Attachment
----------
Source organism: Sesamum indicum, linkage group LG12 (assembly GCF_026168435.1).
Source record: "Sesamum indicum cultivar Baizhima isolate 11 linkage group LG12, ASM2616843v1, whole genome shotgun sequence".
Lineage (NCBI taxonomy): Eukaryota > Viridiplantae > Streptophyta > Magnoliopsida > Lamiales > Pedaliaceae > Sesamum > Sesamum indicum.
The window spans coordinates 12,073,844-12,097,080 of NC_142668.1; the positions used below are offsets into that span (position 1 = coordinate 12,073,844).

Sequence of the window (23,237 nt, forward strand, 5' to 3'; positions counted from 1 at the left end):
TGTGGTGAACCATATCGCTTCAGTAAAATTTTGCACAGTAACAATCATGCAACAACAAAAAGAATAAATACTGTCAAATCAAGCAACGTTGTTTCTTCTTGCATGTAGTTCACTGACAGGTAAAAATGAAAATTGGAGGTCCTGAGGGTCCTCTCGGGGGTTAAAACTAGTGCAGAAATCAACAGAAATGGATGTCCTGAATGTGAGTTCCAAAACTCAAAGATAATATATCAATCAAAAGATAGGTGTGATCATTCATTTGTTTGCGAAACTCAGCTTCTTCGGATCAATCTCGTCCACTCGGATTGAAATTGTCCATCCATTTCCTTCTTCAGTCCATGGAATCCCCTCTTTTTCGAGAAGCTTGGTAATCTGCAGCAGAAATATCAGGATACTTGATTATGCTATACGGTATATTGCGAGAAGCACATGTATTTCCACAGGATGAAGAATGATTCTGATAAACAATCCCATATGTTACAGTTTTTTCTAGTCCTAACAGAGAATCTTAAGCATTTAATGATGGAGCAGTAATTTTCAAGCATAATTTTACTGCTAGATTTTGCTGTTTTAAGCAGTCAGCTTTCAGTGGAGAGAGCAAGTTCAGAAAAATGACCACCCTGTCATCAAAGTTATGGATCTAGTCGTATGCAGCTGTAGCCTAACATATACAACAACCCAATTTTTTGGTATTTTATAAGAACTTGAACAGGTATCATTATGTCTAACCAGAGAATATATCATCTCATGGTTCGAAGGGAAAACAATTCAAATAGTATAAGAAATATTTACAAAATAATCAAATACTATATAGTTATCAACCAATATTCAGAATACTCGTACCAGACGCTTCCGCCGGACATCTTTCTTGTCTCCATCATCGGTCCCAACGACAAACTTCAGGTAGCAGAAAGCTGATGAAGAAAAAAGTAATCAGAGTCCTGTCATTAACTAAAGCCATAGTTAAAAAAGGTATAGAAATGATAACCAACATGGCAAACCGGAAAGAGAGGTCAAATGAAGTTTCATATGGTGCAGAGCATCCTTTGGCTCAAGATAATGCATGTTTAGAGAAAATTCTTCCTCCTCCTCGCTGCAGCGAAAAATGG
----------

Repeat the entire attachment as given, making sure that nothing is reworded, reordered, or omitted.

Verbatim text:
Source organism: Sesamum indicum, linkage group LG12 (assembly GCF_026168435.1).
Source record: "Sesamum indicum cultivar Baizhima isolate 11 linkage group LG12, ASM2616843v1, whole genome shotgun sequence".
Lineage (NCBI taxonomy): Eukaryota > Viridiplantae > Streptophyta > Magnoliopsida > Lamiales > Pedaliaceae > Sesamum > Sesamum indicum.
The window spans coordinates 12,073,844-12,097,080 of NC_142668.1; the positions used below are offsets into that span (position 1 = coordinate 12,073,844).

Sequence of the window (23,237 nt, forward strand, 5' to 3'; positions counted from 1 at the left end):
TGTGGTGAACCATATCGCTTCAGTAAAATTTTGCACAGTAACAATCATGCAACAACAAAAAGAATAAATACTGTCAAATCAAGCAACGTTGTTTCTTCTTGCATGTAGTTCACTGACAGGTAAAAATGAAAATTGGAGGTCCTGAGGGTCCTCTCGGGGGTTAAAACTAGTGCAGAAATCAACAGAAATGGATGTCCTGAATGTGAGTTCCAAAACTCAAAGATAATATATCAATCAAAAGATAGGTGTGATCATTCATTTGTTTGCGAAACTCAGCTTCTTCGGATCAATCTCGTCCACTCGGATTGAAATTGTCCATCCATTTCCTTCTTCAGTCCATGGAATCCCCTCTTTTTCGAGAAGCTTGGTAATCTGCAGCAGAAATATCAGGATACTTGATTATGCTATACGGTATATTGCGAGAAGCACATGTATTTCCACAGGATGAAGAATGATTCTGATAAACAATCCCATATGTTACAGTTTTTTCTAGTCCTAACAGAGAATCTTAAGCATTTAATGATGGAGCAGTAATTTTCAAGCATAATTTTACTGCTAGATTTTGCTGTTTTAAGCAGTCAGCTTTCAGTGGAGAGAGCAAGTTCAGAAAAATGACCACCCTGTCATCAAAGTTATGGATCTAGTCGTATGCAGCTGTAGCCTAACATATACAACAACCCAATTTTTTGGTATTTTATAAGAACTTGAACAGGTATCATTATGTCTAACCAGAGAATATATCATCTCATGGTTCGAAGGGAAAACAATTCAAATAGTATAAGAAATATTTACAAAATAATCAAATACTATATAGTTATCAACCAATATTCAGAATACTCGTACCAGACGCTTCCGCCGGACATCTTTCTTGTCTCCATCATCGGTCCCAACGACAAACTTCAGGTAGCAGAAAGCTGATGAAGAAAAAAGTAATCAGAGTCCTGTCATTAACTAAAGCCATAGTTAAAAAAGGTATAGAAATGATAACCAACATGGCAAACCGGAAAGAGAGGTCAAATGAAGTTTCATATGGTGCAGAGCATCCTTTGGCTCAAGATAATGCATGTTTAGAGAAAATTCTTCCTCCTCCTCGCTGCAGCGAAAAATGG